Following the big fall in the stock market this year, many employees find themselves holding options under employee option plans that are well out-of-the-money. Employee option plans play an important role in retaining and motivating staff and driving long-term business performance.
Employers considering ways to reinstate the value of these option plans will need to negotiate their way through their option plan rules, the Corporations Act, the ASX Listing Rules (in the case of listed companies) and the income tax legislation to avoid adverse tax consequences for their employees. Recent trends also suggest that a performance rights plan may be a better mechanism to motivate employees.
To assess the impact of the crash on employee option plans, Deacons recently undertook a survey to examine the role of options and other share-based plans in executive remuneration and the extent to which options issued under those plans are out-of-the-money. We examined a sample of 50 of the 200 companies from the S&P/ASX Small Ordinaries. We found that:
- 64% have options on issue under either current or expired employee option plans.
- The exercise price of the options issued under those plans since 2003 is on average 49% below the current share price for those companies and 88% of the option tranches issued since 2003 are out-of-the-money.
- Only 26% have performance rights plans (10% have only performance rights plans and 16% have both employee option plans and performance rights plans). See below for a discussion of the difference between an option scheme and a performance rights scheme.
Our sample of Small Ordinaries companies shows that the reliance on option schemes rather than performance rights schemes could have an adverse impact on the ability to retain and motivate key employees. A more detailed outline of this survey is available from our website, including information on the methodology and limitations of the survey.
Options vs Performance Rights
Options granted under employee option plans typically have an exercise price which is at or around the market price of the share at the date of grant of the option. There is then a period after the grant (usually between 2 and 4 years) before the options vest in the employees (that is, before the employees become entitled to exercise the options). Vesting of the options is commonly subject to conditions and/or performance hurdles. Following the vesting of the options, the employee then has a period of time (typically a few years) in which to exercise the options.
In contrast, performance rights have a nil exercise price and are contractual rights to receive shares in the future. As with options, there is a period of time before these rights vest and vesting is dependant on certain conditions and/or performance hurdles being met. Following vesting, there is a period of time (typically a few years) during which the employee can exercise the rights. For the purposes of our analysis, we classified zero exercise price options (ZEPOs) as performance rights as they have a similar economic effect. Performance hurdles generally involve comparing a company's total shareholder return against a group of similar companies. Provided that the company matches or outperforms its peers, these rights can vest even in a falling market.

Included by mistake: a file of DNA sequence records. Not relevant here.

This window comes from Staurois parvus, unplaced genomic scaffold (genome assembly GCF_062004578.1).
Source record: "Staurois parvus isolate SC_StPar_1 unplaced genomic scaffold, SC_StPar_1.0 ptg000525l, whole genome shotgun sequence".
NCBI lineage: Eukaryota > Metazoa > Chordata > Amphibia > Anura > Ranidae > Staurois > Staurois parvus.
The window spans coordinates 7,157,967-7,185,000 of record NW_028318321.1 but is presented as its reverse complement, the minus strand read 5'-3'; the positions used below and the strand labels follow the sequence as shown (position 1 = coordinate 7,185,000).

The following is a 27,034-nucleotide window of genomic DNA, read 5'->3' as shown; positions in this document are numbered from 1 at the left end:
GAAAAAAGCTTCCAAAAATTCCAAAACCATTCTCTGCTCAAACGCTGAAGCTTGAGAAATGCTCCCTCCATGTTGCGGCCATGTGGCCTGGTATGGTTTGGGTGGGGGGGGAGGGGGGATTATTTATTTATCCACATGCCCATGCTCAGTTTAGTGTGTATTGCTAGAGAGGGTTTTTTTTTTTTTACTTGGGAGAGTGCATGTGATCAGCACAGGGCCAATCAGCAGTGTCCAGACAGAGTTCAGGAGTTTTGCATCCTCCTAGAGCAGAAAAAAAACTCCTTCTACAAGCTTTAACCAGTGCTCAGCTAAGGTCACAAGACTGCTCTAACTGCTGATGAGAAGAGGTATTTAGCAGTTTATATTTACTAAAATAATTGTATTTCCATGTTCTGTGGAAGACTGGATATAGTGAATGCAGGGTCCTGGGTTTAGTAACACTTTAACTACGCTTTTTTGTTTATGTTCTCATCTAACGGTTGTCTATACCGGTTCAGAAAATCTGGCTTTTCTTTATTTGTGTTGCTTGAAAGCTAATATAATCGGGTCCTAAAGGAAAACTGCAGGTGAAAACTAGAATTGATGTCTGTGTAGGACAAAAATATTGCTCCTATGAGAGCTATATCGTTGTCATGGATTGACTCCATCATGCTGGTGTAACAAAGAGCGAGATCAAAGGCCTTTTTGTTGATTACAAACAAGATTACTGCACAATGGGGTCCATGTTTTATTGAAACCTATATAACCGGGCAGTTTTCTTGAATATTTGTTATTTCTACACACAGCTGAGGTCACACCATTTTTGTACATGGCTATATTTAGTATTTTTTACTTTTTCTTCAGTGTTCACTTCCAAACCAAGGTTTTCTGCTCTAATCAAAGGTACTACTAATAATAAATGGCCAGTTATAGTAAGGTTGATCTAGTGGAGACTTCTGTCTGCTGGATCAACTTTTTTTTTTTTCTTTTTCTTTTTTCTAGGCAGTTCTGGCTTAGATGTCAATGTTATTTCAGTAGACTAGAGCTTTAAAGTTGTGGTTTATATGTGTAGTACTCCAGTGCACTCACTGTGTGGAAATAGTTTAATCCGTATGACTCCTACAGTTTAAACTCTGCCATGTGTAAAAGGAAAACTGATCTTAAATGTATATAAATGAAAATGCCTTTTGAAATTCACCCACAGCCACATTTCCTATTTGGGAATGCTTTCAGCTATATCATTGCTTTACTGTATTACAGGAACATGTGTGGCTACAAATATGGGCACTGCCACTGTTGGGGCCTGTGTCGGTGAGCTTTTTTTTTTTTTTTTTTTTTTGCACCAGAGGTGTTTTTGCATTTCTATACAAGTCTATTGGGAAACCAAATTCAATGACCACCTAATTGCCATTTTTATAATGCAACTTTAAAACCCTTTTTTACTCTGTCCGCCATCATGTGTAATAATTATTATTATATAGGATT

The important difference between options and performance rights is that vested performance rights still have value to an employee even where the company's share price has dropped well below the share price at the time those rights were granted. For example, if the number of performance rights to be granted to an employee was determined based on a fair value of $20 and the employee was issued 1,000 performance rights (i.e. they have a notional value of $20,000), even if the company's share price has dropped to $10 at the time at which the rights vest, the employee will still be entitled to be issued with 1,000 shares (with a value of $10,000) after vesting without having to make any payment (as there is no exercise price).
However, if, in the same scenario, the employee had been granted options (instead of performance rights) with an exercise price of $20, the share price would need to recover to $20.01 before those options had any value to the employee.
Dealing with out-of-the-money options
In order to amend employee incentive schemes to rectify a situation where employee options are out-of-the money, the following methods can be used:
- amend the scheme to reduce the option exercise price so that it better reflects the current share price;
- cancel the existing options and issue new options;
- issue new options without cancelling the existing options; and
- implement a performance rights plan.
Each method requires a consideration of the option plan rules, the Corporations Act, the ASX Listing Rules (in the case of listed companies) and the income tax legislation. For a fuller discussion of the issues involved in each option, follow this link.
What does this mean for you?
Employers considering ways to reinstate the value of their employee option plans should be aware that there are a number of different methods that can be used which have varying implications under the Corporations Act, ASX Listing Rules and income tax legislation. For employers that decide not to do anything, it may be worthwhile to remind employees that have paid tax under the up-front method that they should be entitled to a refund of tax if their options are still out-of-the-money at the end of the exercise window.
The content of this article is intended to provide a general guide to the subject matter. Specialist advice should be sought about your specific circumstances.